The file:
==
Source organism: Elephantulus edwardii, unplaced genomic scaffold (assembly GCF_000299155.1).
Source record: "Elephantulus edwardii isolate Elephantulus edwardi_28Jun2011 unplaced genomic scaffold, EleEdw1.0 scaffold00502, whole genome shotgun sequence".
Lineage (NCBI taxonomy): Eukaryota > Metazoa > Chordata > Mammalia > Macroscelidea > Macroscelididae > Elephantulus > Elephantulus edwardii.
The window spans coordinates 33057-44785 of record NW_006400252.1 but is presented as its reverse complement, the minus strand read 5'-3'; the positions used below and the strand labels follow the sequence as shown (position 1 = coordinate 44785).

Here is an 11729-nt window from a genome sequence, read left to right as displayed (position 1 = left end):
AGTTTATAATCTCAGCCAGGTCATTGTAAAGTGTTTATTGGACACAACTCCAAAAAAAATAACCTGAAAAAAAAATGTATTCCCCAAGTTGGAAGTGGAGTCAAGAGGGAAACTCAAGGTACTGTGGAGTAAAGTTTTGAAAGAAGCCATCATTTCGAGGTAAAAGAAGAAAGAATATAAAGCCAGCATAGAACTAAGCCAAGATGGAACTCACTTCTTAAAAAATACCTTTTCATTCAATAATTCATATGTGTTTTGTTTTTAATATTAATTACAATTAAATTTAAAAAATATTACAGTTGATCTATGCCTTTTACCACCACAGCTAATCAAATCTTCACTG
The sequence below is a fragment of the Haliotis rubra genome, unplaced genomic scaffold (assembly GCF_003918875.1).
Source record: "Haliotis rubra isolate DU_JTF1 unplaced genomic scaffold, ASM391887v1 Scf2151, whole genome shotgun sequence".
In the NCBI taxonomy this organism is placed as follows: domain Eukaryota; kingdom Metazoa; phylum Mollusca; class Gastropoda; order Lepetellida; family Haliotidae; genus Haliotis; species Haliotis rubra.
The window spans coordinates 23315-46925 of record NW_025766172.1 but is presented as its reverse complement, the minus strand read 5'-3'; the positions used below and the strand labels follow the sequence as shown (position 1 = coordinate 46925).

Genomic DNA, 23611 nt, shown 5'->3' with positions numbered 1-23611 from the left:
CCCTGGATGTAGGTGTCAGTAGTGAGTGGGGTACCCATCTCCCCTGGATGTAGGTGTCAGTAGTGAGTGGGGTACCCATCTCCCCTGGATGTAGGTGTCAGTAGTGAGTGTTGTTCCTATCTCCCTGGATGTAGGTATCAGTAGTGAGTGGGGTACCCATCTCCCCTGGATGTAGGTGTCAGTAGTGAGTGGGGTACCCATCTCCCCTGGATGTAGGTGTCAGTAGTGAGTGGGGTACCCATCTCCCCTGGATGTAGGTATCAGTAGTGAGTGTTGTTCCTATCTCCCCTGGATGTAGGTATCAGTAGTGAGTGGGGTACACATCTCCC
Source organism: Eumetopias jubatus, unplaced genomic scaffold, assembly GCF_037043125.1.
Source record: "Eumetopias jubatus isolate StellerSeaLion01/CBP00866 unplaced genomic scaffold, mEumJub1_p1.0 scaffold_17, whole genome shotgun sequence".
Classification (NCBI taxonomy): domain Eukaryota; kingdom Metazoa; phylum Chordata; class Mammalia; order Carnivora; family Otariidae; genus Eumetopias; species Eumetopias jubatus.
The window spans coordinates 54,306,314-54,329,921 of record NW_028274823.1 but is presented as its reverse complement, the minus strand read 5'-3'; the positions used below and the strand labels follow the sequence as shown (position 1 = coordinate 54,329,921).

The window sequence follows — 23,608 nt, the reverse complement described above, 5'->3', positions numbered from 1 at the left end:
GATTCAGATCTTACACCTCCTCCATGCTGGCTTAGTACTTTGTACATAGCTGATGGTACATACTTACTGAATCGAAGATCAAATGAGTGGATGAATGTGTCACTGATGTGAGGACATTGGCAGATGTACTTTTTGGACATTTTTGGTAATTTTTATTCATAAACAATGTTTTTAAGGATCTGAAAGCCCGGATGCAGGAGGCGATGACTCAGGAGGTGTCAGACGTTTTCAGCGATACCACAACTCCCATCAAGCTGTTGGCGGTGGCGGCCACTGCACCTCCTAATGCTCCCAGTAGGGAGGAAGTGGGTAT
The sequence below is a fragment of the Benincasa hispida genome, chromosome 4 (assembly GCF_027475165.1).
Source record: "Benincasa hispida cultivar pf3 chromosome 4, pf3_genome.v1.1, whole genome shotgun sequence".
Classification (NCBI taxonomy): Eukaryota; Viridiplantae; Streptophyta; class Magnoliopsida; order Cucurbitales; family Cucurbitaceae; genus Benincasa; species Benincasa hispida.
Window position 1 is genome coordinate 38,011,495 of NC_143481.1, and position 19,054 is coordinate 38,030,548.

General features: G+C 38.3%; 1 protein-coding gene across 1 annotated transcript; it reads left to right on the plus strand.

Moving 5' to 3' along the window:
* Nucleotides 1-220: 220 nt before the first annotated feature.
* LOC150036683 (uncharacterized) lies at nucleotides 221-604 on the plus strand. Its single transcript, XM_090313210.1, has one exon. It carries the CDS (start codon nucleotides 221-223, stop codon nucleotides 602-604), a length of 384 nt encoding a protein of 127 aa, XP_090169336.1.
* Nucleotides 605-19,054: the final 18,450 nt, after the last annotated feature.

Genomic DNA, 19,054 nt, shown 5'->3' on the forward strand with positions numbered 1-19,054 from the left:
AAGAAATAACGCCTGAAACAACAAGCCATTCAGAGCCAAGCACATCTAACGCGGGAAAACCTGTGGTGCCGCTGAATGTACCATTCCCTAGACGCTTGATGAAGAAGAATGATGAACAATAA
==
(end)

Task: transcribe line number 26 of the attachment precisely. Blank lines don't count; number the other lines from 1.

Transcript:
* LOC150036683 (uncharacterized) lies at nucleotides 221-604 on the plus strand. Its single transcript, XM_090313210.1, has one exon. It carries the CDS (start codon nucleotides 221-223, stop codon nucleotides 602-604), a length of 384 nt encoding a protein of 127 aa, XP_090169336.1.